Search the component library


Download UI Kit v2.1.0

A toolbar contains common tools for operating on a collection of items. Use this component for any collection of items that users can edit or modify, such as, tables, lists, grid view, etc.

Download UI Kit v2.1.0

Standard toolbar

The standard toolbar simply provides an area to collect the buttons and inputs that modify your collection of items. For example, you may offer the ability to delete selected items, or filter the collection.

Examples of basic toolbars.


In general, try to anchor your toolbar with items on either end, or center every item.


Group related options with 16px between them. Logical groups of controls may be separated further by either a static 28px or a dynamic space which flexes with the size of the container.

For controls which are tightly related, you should use a button group to indicate this.


Position icons inside a 44px square tap area. For related icons their tap areas may be immediately adjacent (instead of 16px if they were buttons). Use 16px (instead of 28px) for separating logical groups of icons or when the icon is adjacent to a button or input.


Toolbars can contain any controls which pertain to editing, filtering, or modifying the related collection of items. Common elements include the following:


Standard buttons represent simple actions which can be applied to either the full collection or just selected items.


Use a textual button for actions, with two common exceptions:

  1. You need to save space in a responsive context.
  2. The action controls a binary state (e.g., locked/unlocked, starred/unstarred, etc.) and a visual indicator is desirable.

In any case, only use icons when commonly recognizable symbols exist for the action.


In some cases you may need to gather input from a user, like a search field or a select control to filter the collection. You'll need to include a proper label to ensure accessibility.

Button groups

Use button groups in situations where several actions are closely related or you need to conserve space.

Examples of the commonly used toolbar controls.


In cases where it would be handy to select or deselect either all items or some large subset at once, you can include the multiselect button.

This button contains a checkmark which will select/deselect all items in the collection. You can pair it with a dropdown that offers subsets for selection, such as only the TAs from a list of students.

Example of the multiselect, with or without the extra dropdown options.


As the screen width gets smaller you will probably run out of space to include all tools on a single row. There are a couple ways to adapt the design to account for this.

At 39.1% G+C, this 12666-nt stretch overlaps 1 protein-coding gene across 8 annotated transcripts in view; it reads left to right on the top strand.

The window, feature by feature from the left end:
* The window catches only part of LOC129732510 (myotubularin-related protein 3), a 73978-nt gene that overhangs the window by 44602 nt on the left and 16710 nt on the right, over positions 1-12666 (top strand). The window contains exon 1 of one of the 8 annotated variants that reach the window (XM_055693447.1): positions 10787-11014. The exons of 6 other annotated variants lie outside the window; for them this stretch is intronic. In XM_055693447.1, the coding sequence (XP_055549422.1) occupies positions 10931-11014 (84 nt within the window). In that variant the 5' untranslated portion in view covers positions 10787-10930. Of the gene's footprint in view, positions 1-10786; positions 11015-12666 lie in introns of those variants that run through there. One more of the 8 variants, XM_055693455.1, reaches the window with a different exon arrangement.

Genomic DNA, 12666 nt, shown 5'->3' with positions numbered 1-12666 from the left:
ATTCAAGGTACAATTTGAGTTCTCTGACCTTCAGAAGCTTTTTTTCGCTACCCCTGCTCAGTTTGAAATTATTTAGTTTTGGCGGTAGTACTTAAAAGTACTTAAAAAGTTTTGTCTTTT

Wrapping controls

If you have a manageable number of controls, simply move them into two or more lines. In this case, fully justify buttons and controls and use 100% of the available space. Try to avoid placing more than two items per row at the smallest breakpoints, and try to avoid using more than three rows total.

A responsive implementation of the basic table examples from above.

Condensing controls

Potential Enhancement

In some cases, you may have too many controls to reasonably fit in a multi-row layout. In this case the UXF team is exploring an overflow menu that would allow you to move the extra tools into a drawer with more room. This is likely to be an addition in version 1.1 of this component, pending feedback from the development team.

Icon controls

Try to use controls that describe their actions with text; however, there are cases where you may need to use icons due to space constraints. Use icons only for well recognized actions, like delete, favorite/like, etc.


ElementsButtons should be the large size
Prefer 24px icons
Inputs use the basic style and should include labels
Button groups use the same specs as standard buttons, but share a border and have square corners at the joints
SpacingRelated buttons or inputs are 16px away
Distinct groups of buttons or inputs are separated by either a static 28px or a dynamic distance (to support aligned or distributed layouts)
Icons should generally appear in their own logical group
Icons each reside within a 44px square tappable area
Related icons can be immediately adjacent
16px can separate distinct groups of icons


Checkmark onlyThe checkmark-only option uses the Large Default button style with an enclosed check mark
The checkmark should take on a tristate when one or more items of the collection are selected, but not all of the items are selected
With dropdownUses the button group style to add a dropdown to the checkmark button
The horizontal spacing is customized in this case to be 12px (instead of a standard 20px)
Uses standard dropdown with an icon-only trigger
If the currently selected set of the collection matches one of the dropdown options, use the checkmark to indicate this
If the current selection does not match an option, show no checkmark (and no empty space for one)



Initial version